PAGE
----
Guest Column: Exploring nostalgic cuisine in Rockford

With all the chain restaurants Rockford has, it’s a nice trip down memory lane to recall the past establishments that graced the Forest City. So many now gone, so many irreplaceable. They evoke images of friends, gatherings and social events that today would be unreachable once again. We all have certain soft spots for the places we can no longer book a reservation, anticipating arrival of a special dinner. An old Rockford phone directory could read like headstones in a restaurant cemetery. What area of town to begin? What type of aromas emanating from kitchens? Favorite waitress/bartender? Do people even know what “conversation friendly” means?

The quiet enclosure of The Grotto, with its dim, if not dark atmosphere, gave way to a special night. Di Augustino’s, with its white linens and Italian aromas accompanying Mike Williamson while he tickled the ivories. Definitely, conversation friendly. Then it became Michael’s, nice. The Pink Pony sits empty like a pastel sea shell on a cement dune, where once it was the haven of a cool mix of business locals. Good lunches, dinners and service.

Ross’ had a piano man and the now-forgotten relish trays. If you were lucky enough, you could snag a booth by the piano and the bar, all the while enjoying the prime rib you’d waited for all week (with a “normal” martini). Jacks or Better created the feel for Rat Pack music over great food and wine.

In an extremely different way, The Track Inn was very conversation friendly. Everyone talked to one another! And usually they talked about the chicken noodle soup and the fish fry. Or crops, or weather or sports. Truly a place to miss. So sorry if you never got to frequent.

Maybe you’re lucky enough to recall the Mandarin Gardens? With peacock chairs in the window, Asian flute music, ladies in kimonos and curtains on the booths? I was very young, and it was very special. I only ever got to eat fried shrimp, but on Dad and Mom’s budget, that was pretty luxurious. Thank you. There was Ding Ho’s, too! As seniors at East High, we’d skip school and discuss the problems of our very small world over tea and fried rice. I wonder if the teachers ever smelled that glorious aroma clinging to our clothes in sixth hour?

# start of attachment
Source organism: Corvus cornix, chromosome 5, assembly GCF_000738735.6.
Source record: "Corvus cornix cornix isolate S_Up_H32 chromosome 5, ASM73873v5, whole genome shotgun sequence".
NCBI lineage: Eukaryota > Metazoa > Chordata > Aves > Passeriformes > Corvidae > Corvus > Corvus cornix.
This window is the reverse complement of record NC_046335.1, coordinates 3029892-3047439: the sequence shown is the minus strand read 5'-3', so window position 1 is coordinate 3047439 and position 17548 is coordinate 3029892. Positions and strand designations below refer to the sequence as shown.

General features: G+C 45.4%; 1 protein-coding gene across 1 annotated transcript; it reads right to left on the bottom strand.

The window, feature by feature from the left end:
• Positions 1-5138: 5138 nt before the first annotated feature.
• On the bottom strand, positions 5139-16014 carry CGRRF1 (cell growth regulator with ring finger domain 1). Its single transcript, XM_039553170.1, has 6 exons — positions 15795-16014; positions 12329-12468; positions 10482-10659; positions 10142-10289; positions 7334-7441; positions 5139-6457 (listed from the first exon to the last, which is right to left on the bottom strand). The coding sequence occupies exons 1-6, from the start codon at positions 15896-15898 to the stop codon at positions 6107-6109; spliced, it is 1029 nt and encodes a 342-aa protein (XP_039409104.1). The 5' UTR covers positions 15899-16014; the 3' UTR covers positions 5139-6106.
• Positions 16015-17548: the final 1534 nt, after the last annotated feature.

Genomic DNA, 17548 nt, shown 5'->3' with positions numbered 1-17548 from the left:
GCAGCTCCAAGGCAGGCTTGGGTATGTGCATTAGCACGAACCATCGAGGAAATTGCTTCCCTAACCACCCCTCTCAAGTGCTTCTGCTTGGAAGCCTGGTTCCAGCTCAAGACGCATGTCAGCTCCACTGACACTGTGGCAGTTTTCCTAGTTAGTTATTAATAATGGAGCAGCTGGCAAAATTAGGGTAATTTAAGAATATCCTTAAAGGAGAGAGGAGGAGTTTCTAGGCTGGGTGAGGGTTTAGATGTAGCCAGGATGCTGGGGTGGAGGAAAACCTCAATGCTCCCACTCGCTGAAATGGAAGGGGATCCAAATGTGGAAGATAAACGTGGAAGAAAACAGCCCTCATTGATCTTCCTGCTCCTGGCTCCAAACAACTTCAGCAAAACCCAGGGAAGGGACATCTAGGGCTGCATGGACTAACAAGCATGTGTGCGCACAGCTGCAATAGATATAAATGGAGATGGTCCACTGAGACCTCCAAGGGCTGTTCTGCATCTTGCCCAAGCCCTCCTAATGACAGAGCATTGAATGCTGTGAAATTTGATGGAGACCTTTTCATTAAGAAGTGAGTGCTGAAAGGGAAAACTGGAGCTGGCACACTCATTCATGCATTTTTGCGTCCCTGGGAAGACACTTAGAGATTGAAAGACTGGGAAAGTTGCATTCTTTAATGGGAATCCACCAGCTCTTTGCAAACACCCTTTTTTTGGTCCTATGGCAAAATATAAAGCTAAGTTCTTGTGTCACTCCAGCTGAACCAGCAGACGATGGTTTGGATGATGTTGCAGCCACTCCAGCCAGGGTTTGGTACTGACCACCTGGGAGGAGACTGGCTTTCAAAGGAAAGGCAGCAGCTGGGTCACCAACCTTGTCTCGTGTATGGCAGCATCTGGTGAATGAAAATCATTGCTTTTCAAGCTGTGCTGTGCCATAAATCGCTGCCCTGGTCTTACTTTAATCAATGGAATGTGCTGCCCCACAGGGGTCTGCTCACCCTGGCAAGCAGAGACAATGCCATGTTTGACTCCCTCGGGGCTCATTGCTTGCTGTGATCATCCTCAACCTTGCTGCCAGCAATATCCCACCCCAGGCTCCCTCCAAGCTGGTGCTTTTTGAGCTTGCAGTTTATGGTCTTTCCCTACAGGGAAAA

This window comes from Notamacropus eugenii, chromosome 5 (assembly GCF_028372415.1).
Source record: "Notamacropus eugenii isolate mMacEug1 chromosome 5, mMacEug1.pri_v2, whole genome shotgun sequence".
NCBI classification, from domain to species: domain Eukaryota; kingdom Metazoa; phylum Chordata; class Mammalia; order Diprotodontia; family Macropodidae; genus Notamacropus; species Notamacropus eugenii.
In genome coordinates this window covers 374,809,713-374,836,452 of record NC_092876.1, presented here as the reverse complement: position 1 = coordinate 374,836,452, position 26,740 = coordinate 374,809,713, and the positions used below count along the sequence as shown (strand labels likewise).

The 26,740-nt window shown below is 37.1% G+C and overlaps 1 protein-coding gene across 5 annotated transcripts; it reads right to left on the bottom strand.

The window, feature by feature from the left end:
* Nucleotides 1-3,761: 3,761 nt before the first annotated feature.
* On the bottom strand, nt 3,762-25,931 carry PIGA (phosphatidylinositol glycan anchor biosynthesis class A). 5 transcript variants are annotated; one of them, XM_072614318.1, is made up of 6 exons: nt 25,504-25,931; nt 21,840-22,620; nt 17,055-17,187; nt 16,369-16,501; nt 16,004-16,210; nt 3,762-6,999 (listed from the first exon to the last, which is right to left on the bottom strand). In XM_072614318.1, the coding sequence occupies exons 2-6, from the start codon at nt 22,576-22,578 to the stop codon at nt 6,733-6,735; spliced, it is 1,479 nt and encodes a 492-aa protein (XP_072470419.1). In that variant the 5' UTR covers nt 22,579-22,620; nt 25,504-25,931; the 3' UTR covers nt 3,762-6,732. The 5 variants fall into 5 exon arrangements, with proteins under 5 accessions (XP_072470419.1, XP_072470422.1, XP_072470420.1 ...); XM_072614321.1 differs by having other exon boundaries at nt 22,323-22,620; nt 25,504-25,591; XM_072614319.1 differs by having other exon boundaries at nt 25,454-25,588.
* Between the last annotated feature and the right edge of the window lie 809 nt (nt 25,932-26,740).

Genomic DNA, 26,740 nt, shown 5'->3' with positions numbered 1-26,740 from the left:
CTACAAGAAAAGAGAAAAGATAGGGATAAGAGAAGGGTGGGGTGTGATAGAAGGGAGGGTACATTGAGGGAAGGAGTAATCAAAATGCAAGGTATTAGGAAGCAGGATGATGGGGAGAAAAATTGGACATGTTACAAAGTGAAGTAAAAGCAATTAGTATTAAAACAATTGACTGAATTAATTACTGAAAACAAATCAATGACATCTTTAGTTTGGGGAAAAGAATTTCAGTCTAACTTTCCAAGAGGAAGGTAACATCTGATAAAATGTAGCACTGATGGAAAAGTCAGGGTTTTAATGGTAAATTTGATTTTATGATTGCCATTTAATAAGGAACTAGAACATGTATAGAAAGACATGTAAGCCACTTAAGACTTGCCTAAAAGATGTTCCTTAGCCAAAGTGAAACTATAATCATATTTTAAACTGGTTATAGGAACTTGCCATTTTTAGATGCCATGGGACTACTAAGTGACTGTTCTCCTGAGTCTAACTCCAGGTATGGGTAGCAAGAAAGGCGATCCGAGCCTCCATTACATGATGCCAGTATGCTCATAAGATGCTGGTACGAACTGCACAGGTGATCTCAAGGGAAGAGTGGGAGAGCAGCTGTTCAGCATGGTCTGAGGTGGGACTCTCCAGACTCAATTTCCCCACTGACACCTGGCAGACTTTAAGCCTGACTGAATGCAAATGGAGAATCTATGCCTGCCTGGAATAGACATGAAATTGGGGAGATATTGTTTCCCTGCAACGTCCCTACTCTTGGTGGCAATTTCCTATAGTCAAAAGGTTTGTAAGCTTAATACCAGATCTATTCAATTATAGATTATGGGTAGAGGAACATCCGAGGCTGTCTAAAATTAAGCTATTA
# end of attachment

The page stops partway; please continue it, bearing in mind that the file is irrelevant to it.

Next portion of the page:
The Ground Round. Now, that’s a memory. Peanut shells and popcorn all over the floor. The popcorn almost drowning out the smell of the huge burgers. Always the Stooges, Little Rascals or Laurel & Hardy on the movie screen. Never a lunch I could finish.

Remembering the Twin Oaks always makes me laugh. While the young people at Sports Page are munching on wings and pizza, I remember fries and cokes and listening to Vern Ott at the Piano Bar. (We weren’t allowed to sit there, of course, but the friendships we built were the same as those that led us to tea and fried rice.) If you enter the door at Sports Page from the east, you’ll recall the butcher smells of Broadway Certified and the Italian olives in the case.

There was the Jenny Lind Tea Room. A wonderful cook who taught me to love blue cheese worked there. The rooms spoke of years past. A time when tea and scones were truly the highlight of the day. I remember volunteering there, wearing long skirts and aprons, cursing them if I were in a hurry.

I was a true regular at the A-Frame, sitting outside under the umbrellas and munching fruit and cheese served on a wooden cutting board. The winter gave way to Shrimp Bisque and hearty ham and cheese sandwiches. Nice glasses of rose’ would round out the afternoon.

The Mayflower needs no explaining. Its rich history of friendships and Book Binder Soup pretty much says it all. A common ground for all who appreciate good food, good service and the ambiance that many restaurants never could compare to. (Good wishes to the new owners of the Mayflower.) Flowers by Connie had the same airs, but for the ladies at lunch, it provided a perfect emporium for the finer things in life. An afternoon to forget the reality of a blue-collar town with blue-collar lifestyles, begging its patrons to relax and smell the roses. Hats and gloves encouraged.

I suppose I could make mention of the wonderful neighborhood taverns that have now quietly closed their doors. Places that when you mention them, you had better explain where it used to be. Like the Anchor Inn, for instance. No grinder better anywhere.

I know I have left some out and with no disrespect. I just don’t think there is enough space for all the history of cuisine we all miss sometimes. From dining out, to buying Certified’s Italian olives, the Forest City has much for us to recall. Thanks for coming along with me. Memories are better shared.

Deborah K. Bonzi is a Rockford resident.

From the Dec. 21-27, 2005, issue

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